CHICAGO — Octuplets mother Nadya Suleman says being known as "Octomom" makes her feel like a "carnival attraction."
Appearing on "The Oprah Winfrey Show" Tuesday, the mother of 14 children told Winfrey that she will never do a reality television show and that "a parent must provide for their kids, not the other way around."
The Southern California woman also told Winfrey via satellite that she feels "tremendous guilt" when she holds one or two of her children and can't be there for the others.
Suleman and her children actually did appear in “My Life as the Octomom,” a one-hour documentary that aired in Britain in the fall. Made by European production company Eyeworks — which brought the world “The Biggest Loser,” “Breaking Bonaduce” and other reality-TV fare — the show did well on the other side of the Atlantic.
In an interview with TODAYshow.com in January, Suleman's lawyer, Jeff Czech, said the plan had been for A&E to air “My Life as the Octomom” in the United States. But A&E backed away from doing so after Fox ran a two-hour special about Suleman in August.
When the Eyeworks deal was signed over the summer of 2009, Eyeworks agreed to pay $250,000 over three years to be divided among Suleman’s 14 children. The amount Suleman herself made was not disclosed.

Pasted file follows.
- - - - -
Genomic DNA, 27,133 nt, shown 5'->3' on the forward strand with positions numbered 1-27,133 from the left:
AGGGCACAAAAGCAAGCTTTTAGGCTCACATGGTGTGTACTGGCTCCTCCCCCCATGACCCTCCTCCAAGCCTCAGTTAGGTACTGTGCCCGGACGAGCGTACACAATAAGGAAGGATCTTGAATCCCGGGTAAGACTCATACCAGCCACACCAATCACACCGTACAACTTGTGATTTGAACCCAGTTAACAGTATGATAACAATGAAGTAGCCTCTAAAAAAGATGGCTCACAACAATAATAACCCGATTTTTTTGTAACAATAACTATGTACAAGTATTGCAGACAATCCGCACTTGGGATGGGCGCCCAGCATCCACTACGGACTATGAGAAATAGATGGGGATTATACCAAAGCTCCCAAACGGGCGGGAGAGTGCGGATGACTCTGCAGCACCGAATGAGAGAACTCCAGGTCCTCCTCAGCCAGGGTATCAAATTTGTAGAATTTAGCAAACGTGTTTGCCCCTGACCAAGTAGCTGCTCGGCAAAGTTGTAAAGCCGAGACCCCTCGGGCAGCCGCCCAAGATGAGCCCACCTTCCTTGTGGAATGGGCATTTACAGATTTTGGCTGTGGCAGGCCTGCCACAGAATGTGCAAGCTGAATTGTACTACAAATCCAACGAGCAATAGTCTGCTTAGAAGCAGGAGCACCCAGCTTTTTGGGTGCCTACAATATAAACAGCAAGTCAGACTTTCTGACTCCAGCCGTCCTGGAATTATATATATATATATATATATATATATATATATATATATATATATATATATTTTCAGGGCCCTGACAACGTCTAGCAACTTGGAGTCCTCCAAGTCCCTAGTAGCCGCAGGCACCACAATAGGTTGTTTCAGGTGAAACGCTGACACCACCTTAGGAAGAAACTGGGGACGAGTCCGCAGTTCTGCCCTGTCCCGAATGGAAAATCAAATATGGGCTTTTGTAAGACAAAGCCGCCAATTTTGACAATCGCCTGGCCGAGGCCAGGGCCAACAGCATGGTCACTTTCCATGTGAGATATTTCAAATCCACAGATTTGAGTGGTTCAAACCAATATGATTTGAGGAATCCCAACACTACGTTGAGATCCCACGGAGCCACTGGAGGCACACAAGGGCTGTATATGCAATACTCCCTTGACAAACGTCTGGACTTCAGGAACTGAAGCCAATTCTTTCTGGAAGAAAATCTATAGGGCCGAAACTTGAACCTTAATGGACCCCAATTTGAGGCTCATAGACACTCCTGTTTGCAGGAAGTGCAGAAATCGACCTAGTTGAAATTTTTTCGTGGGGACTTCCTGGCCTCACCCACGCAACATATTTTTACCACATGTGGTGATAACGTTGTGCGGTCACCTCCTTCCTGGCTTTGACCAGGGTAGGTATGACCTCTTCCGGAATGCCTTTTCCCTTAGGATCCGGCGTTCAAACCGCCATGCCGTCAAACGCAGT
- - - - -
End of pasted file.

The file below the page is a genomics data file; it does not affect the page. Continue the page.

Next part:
Suleman gave birth to six boys and two girls — the world’s longest-living set of octuplets — in January 2009. The oldest of her six other children is eight.
The initial fascination and wonder over the octuplets soon turned into scorn and contempt for their mother. Suleman has withstood withering criticism for bringing so many children into the world as a single, unemployed mother.
The criticism turned vitriolic when it came to light that she had been supporting her first six children with the help of food stamps and Social Security disability payments for three of the kids. (Aidan, her 4-year-old boy, is autistic; Caleb and Calyssa, her 3-year-old twins, also have disabilities.)
In recent months, Suleman has been trying to avoid foreclosure on her California home. Last week, her mortgage holder agreed to a six-month extension on a $450,000 balloon payment, allowing her family to remain in the home for the time being, Czech said.
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